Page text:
As two outdoorsy college students at UC Santa Cruz, Ryan Powers and Adam Davidoff, the founders of New Family Farm in Sebastopol, never saw conventional office jobs in their futures. Exposed to issues of environmental degradation and justice in their studies, the burgeoning revolutionaries were moved to action. “We both felt committed to making change in our own lives using all that we have: our bodies and our time,” recalls Ryan.

The two friends each settled on agriculture as their path of environmental advocacy and social transformation. “Farming in the way we have chosen to farm is activism,” Ryan continues. “We need as many people as possible working toward causes in whatever way they want to. And we chose to farm.”

A Plot of Their Own

After attending both high school and college together, they parted ways. Adam worked as an apprentice on various farms across the county, and Ryan started a farm in Tennessee. With parallel life trajectories, Ryan and Adam seemed destined to pursue a project together, and years later, following a serendipitous reunion working on the same New Mexico farm, they moved to Sebastopol to begin their own farm.

The two initially farmed on multiple sites around town, offered up by members of the local community who were eager to support the first-generation farmers. Ryan recalls the challenges of juggling multiple plots: “There’s what we call ‘the tool shuffle of death.’ You’re at one site and you think, ‘Oh, I need this tool.’ And then you realize that you left it at the other site!”

The two forged on, writing letters to family, friends, and relatives in search of leads for their own land. In 2010, an employee at what is now one of their two main sites answered their call. With help from California FarmLink to secure the lease, coupled with business and financial planning consulting from Kitchen Table Advisors, Ryan and Adam were ready to hit the field. “We would not be here if it weren’t for the community around us, hands down,” says Ryan.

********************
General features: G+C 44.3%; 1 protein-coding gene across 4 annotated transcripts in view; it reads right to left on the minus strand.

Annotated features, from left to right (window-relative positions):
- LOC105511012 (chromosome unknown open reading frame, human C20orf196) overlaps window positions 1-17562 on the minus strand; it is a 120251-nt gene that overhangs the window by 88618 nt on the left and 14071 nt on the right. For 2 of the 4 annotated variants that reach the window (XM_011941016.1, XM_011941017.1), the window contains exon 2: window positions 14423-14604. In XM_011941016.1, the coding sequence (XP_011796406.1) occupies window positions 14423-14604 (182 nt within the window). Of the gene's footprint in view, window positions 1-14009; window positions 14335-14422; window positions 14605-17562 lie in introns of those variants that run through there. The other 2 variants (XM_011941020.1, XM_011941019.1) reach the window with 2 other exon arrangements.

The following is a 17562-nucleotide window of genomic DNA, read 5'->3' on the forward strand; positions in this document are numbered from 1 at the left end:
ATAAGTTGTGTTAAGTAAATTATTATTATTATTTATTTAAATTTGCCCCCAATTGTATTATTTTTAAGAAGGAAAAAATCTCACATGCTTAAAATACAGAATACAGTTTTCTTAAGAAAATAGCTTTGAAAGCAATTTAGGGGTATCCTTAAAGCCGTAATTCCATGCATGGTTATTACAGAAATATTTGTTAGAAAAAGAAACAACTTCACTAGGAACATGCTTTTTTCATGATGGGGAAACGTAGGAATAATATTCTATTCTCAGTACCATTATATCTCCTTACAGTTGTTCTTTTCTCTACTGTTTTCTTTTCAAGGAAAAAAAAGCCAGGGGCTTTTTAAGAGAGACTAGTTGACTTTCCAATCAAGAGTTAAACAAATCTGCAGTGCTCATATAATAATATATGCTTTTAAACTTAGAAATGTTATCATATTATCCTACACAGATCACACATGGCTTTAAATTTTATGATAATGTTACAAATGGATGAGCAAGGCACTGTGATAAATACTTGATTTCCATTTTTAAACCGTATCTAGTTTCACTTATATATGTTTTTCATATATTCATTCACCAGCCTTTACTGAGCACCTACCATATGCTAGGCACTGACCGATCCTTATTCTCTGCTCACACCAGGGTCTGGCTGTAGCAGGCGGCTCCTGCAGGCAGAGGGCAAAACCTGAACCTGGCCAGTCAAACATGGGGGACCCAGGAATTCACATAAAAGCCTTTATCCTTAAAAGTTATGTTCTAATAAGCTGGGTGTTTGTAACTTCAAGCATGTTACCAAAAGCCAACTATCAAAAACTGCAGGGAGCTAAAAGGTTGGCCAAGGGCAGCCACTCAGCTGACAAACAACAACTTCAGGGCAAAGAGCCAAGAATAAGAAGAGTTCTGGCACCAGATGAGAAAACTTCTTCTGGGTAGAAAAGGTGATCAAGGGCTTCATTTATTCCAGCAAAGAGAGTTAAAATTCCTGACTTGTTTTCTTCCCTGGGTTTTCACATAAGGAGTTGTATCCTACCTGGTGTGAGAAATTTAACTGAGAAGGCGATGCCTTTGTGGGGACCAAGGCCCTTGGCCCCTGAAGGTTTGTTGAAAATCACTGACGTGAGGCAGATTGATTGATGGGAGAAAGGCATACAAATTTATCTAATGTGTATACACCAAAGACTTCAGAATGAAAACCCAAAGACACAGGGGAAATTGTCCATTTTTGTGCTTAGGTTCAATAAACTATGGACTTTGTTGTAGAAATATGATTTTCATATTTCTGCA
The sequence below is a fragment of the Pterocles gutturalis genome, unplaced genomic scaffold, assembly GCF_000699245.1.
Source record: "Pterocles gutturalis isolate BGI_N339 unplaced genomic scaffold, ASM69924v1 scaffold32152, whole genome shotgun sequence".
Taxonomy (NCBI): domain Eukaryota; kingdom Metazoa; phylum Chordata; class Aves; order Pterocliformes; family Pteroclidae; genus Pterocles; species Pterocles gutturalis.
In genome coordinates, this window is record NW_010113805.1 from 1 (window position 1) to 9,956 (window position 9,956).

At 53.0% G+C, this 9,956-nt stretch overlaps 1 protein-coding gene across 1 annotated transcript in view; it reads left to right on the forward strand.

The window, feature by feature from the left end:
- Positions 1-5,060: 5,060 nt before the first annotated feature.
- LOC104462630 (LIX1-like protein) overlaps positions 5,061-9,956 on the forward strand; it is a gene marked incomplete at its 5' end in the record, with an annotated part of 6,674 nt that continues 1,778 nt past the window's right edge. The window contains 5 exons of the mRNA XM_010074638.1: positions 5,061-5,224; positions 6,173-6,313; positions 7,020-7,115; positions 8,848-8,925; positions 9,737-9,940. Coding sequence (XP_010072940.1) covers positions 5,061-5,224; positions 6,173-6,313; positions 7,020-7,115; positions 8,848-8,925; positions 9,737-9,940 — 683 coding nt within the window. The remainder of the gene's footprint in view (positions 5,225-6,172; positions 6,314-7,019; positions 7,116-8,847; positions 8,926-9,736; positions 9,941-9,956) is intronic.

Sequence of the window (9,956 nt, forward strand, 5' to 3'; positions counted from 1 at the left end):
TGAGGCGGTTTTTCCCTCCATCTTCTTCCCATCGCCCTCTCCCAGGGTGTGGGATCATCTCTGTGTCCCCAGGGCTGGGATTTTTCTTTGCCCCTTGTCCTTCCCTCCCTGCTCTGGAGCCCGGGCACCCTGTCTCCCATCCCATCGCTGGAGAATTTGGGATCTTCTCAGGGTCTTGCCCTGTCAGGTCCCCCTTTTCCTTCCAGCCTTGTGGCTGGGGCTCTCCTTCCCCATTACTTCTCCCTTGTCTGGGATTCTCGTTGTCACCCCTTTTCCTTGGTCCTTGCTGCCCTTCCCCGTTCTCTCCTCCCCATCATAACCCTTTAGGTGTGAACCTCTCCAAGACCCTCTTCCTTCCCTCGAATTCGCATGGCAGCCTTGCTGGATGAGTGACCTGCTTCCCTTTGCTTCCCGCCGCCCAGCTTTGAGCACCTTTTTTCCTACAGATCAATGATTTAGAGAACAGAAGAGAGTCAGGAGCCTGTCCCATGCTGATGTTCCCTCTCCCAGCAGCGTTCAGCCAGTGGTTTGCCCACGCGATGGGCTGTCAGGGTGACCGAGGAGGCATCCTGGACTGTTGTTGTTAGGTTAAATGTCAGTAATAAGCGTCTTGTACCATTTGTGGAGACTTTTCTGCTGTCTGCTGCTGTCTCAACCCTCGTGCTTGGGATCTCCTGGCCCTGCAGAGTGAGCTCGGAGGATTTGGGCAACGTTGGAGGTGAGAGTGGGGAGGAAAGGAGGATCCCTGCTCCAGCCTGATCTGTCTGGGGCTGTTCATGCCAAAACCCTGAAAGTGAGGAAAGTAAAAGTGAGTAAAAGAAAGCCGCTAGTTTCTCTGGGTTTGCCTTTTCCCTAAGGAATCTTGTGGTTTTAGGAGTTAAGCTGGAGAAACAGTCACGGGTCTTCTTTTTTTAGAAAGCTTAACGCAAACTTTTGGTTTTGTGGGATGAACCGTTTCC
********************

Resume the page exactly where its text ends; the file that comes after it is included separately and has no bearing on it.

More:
Modern Traditionalists

Integrating low-tech sustainable techniques like cover cropping, crop rotation, and dry-farming, Ryan and Adam operate their farm with hands-on care and a nostalgia for simpler times. Their first four years, they even experimented with using draft horses in place of tractors as homage to early farming traditions. “We use beauty as a standard,” states Ryan. “I think that what appears beautiful to us as natural and ecological organisms, as humans, is what’s good for the earth and for our bodies. It’s an intuitive criteria.”

Taking advantage of the coastal climate, New Family Farm focuses on cool-weather crops like lettuces, carrots, kale, and beets. They’ve also had success with dry-farming, a method by which crops are given little to no water. In addition to juicy dry-farmed tomatoes, Ryan and Adam produce dry-farmed quinoa, with their crop last season yielding over one ton per acre. “There’s definitely room for improvement, but that was without a single drop of water in the worst drought year in 600 years,” says Ryan. “For California during a water crisis, that’s a big deal.”

Feeding the Food Revolution

Growing tomatoes or quinoa without water is no small feat, but for Ryan and Adam, the most challenging work isn’t in the fields, but rather in the grocery aisle. “Americans have an insane dedication to food being the cheapest thing there is,” says Ryan. Comparing an industrially farmed tomato with one from a small organic farm, many customers see only the difference in sticker price. But behind the dollar signs are vast differences in growing practices and values.